It has been a successful year for HSBC Global Banking and Markets (GBM). Profits were up more than a fifth on 2011 with the business contributing USD8.5 billion to the Group’s 2012 reported pre-tax profit of USD20.6 billion.
GBM is central to delivering the Group strategy, which is based on two key economic trends. Firstly, that wealth creation and economic development will continue to accelerate in developing markets with many more billion-dollar companies created, the majority in Asia and Latin America. Secondly, that global trade and capital flows will continue to grow faster than GDP over the long term.
Between now and 2020 world trade is predicted to grow 36 per cent faster than GDP with new trade patterns between emerging markets (South-South flows) redefining the global economy. Nine of the ten fastest-growing trade routes will be within Asia, increasing on average 15 per cent each year from 2021 to 2030.
More than 80 per cent of our operating income is derived from products and services not directly targeted by regulation
GBM operates in 60 countries and is well positioned in these key growth areas, with a geographical network that connects developed and developing markets. GBM reported record revenues in Hong Kong, Rest of Asia-Pacific and Latin America in 2012 and more than 70 per cent of our profit before tax came from emerging market regions. GBM has consistently shown strong diversity in products, geography and clients. Our operating income is spread over a broad mix of business lines which benefit from the powerful economic trends highlighted – in particular foreign exchange, Debt Capital Markets, Securities Services, Payments and Cash Management and Credit and Lending.
Regulatory changes will have an effect on the industry in the coming years and again we believe our business is well positioned. On capital requirements, HSBC started 2013 in a strong position, with our capital base already in line with our current understanding of where we need to be in complying with the Basel III end-state as quantified by the regulator.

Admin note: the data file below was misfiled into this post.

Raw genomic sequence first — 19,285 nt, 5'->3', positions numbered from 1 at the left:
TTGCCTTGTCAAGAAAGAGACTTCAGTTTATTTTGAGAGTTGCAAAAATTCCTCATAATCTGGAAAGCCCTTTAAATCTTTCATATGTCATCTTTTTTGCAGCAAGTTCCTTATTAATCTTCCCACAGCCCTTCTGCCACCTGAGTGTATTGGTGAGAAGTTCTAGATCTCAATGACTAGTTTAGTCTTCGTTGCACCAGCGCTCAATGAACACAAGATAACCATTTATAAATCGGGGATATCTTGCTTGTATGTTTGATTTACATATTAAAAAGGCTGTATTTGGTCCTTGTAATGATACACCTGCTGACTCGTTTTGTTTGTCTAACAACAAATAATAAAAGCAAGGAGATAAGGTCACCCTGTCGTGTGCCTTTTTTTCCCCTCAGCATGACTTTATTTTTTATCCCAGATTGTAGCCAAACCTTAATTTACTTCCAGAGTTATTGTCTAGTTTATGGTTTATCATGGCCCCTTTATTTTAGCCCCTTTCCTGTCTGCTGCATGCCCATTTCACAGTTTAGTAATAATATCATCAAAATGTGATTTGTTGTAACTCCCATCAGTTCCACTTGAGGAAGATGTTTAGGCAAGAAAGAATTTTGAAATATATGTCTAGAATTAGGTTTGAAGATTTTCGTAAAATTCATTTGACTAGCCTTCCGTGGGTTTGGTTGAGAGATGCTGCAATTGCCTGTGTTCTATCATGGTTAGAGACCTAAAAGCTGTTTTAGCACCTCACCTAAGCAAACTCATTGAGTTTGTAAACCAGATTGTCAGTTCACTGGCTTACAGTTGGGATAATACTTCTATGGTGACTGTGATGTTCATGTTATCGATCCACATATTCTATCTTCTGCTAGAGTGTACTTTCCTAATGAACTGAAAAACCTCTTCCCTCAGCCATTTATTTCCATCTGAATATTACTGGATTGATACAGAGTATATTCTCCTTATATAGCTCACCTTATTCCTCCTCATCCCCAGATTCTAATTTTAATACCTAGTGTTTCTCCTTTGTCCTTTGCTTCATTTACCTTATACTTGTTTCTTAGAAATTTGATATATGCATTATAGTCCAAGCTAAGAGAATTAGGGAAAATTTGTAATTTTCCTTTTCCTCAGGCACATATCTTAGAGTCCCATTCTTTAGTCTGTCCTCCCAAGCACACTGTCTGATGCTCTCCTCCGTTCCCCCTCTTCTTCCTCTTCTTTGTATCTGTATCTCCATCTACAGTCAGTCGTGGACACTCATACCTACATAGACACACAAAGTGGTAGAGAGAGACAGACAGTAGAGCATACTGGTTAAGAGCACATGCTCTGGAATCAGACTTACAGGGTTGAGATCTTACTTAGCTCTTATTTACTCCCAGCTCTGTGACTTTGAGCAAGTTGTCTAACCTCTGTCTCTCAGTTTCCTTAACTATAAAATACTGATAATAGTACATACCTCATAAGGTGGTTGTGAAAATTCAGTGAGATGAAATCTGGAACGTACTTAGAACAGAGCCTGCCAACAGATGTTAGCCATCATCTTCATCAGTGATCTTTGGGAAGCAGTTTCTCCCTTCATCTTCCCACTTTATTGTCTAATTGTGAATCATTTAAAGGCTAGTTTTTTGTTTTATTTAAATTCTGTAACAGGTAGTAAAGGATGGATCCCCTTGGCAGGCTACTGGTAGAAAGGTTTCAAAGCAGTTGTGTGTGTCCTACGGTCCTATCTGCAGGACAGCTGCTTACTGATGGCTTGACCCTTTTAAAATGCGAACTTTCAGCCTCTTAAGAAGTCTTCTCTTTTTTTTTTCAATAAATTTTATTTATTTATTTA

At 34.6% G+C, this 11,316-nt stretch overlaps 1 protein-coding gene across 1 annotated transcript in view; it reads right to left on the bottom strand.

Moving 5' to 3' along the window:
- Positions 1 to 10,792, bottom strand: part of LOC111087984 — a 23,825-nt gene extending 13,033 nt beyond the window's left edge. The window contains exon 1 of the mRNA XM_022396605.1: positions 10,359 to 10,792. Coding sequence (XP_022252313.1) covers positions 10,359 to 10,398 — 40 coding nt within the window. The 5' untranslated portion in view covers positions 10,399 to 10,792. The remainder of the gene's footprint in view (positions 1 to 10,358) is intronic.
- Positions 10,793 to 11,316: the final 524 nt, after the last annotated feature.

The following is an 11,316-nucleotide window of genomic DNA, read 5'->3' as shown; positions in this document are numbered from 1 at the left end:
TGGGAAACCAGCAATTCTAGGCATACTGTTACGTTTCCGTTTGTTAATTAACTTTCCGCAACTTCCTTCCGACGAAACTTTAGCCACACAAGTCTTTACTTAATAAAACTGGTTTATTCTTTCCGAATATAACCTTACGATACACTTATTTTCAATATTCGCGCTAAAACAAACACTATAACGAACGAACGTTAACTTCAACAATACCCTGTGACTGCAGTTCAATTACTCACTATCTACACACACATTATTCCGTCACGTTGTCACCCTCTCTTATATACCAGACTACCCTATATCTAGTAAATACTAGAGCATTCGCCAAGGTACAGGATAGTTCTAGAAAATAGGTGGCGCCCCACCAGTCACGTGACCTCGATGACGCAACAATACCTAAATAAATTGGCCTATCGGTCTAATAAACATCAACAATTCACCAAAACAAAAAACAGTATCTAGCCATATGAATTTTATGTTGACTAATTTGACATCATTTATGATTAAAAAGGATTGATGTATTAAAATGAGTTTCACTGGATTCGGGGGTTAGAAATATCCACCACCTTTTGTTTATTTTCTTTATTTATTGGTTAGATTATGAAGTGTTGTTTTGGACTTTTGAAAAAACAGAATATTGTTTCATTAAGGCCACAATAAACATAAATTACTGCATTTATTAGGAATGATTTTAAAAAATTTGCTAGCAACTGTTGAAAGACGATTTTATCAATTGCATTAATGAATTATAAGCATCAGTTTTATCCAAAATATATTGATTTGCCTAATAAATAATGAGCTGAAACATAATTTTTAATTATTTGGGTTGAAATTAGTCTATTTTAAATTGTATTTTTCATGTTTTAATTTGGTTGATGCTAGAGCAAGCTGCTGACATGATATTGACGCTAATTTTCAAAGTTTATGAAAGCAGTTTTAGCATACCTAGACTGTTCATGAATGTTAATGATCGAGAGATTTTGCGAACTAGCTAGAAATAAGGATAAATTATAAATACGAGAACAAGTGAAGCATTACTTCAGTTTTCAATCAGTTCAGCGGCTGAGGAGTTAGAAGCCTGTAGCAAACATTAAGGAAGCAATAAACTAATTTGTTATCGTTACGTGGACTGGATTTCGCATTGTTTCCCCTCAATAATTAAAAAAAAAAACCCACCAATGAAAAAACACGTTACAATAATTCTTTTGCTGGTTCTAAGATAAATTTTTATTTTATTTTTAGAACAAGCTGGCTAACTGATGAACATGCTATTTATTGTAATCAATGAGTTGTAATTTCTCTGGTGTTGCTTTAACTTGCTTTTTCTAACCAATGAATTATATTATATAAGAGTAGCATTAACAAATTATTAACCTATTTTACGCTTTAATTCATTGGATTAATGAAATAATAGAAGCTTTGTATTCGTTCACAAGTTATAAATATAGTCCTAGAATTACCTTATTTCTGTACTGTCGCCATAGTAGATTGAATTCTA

Under new regulations some wholesale banking products are likely to become unprofitable. But GBM is well protected by its diverse business mix. The greatest impact on the sector is likely to be on structured products – which have never been a major focus for us. In fact more than 80 per cent of GBM’s operating income, excluding Balance Sheet Management, is derived from products and services that are not directly targeted by regulation.
There is an increased emphasis on connectivity within HSBC and we will look to work more closely with the other global businesses: Commercial Banking (CMB); Retail Banking and Wealth Management; and Global Private Banking. A significant proportion of a potential USD2 billion upside in revenues in the medium term will be driven by CMB and GBM collaboration.
Our 2012 results show that GBM is well positioned for the future. We have the international network, the diversified client base, the product range and strong balance sheet to prosper in a climate with increased regulatory demands but long-term growth opportunities in developing markets.